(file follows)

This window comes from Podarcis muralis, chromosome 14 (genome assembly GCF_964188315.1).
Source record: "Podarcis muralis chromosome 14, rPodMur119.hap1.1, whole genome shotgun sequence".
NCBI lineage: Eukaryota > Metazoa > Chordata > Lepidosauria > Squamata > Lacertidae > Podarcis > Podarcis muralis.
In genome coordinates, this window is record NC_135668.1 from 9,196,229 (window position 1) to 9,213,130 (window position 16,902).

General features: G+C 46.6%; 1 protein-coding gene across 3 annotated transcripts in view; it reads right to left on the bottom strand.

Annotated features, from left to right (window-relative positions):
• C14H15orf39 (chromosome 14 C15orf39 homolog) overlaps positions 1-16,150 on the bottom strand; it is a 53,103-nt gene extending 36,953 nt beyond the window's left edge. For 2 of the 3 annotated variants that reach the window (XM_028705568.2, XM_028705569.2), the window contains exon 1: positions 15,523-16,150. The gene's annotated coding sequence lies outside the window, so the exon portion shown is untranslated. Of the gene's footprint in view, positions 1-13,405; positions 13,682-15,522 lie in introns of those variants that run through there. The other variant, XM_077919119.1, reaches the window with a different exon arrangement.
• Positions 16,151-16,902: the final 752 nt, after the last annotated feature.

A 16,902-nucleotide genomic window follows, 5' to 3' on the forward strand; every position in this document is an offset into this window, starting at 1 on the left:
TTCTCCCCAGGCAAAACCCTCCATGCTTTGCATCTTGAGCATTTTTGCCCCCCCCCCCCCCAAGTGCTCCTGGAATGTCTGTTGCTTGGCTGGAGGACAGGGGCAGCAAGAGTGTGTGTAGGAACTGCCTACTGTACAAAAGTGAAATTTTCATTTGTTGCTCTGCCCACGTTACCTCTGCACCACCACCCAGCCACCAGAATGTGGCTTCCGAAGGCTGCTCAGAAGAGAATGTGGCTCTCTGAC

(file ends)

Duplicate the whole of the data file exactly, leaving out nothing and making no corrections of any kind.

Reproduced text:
This window comes from Podarcis muralis, chromosome 14 (genome assembly GCF_964188315.1).
Source record: "Podarcis muralis chromosome 14, rPodMur119.hap1.1, whole genome shotgun sequence".
NCBI lineage: Eukaryota > Metazoa > Chordata > Lepidosauria > Squamata > Lacertidae > Podarcis > Podarcis muralis.
In genome coordinates, this window is record NC_135668.1 from 9,196,229 (window position 1) to 9,213,130 (window position 16,902).

General features: G+C 46.6%; 1 protein-coding gene across 3 annotated transcripts in view; it reads right to left on the bottom strand.

Annotated features, from left to right (window-relative positions):
• C14H15orf39 (chromosome 14 C15orf39 homolog) overlaps positions 1-16,150 on the bottom strand; it is a 53,103-nt gene extending 36,953 nt beyond the window's left edge. For 2 of the 3 annotated variants that reach the window (XM_028705568.2, XM_028705569.2), the window contains exon 1: positions 15,523-16,150. The gene's annotated coding sequence lies outside the window, so the exon portion shown is untranslated. Of the gene's footprint in view, positions 1-13,405; positions 13,682-15,522 lie in introns of those variants that run through there. The other variant, XM_077919119.1, reaches the window with a different exon arrangement.
• Positions 16,151-16,902: the final 752 nt, after the last annotated feature.

A 16,902-nucleotide genomic window follows, 5' to 3' on the forward strand; every position in this document is an offset into this window, starting at 1 on the left:
TTCTCCCCAGGCAAAACCCTCCATGCTTTGCATCTTGAGCATTTTTGCCCCCCCCCCCCCCAAGTGCTCCTGGAATGTCTGTTGCTTGGCTGGAGGACAGGGGCAGCAAGAGTGTGTGTAGGAACTGCCTACTGTACAAAAGTGAAATTTTCATTTGTTGCTCTGCCCACGTTACCTCTGCACCACCACCCAGCCACCAGAATGTGGCTTCCGAAGGCTGCTCAGAAGAGAATGTGGCTCTCTGAC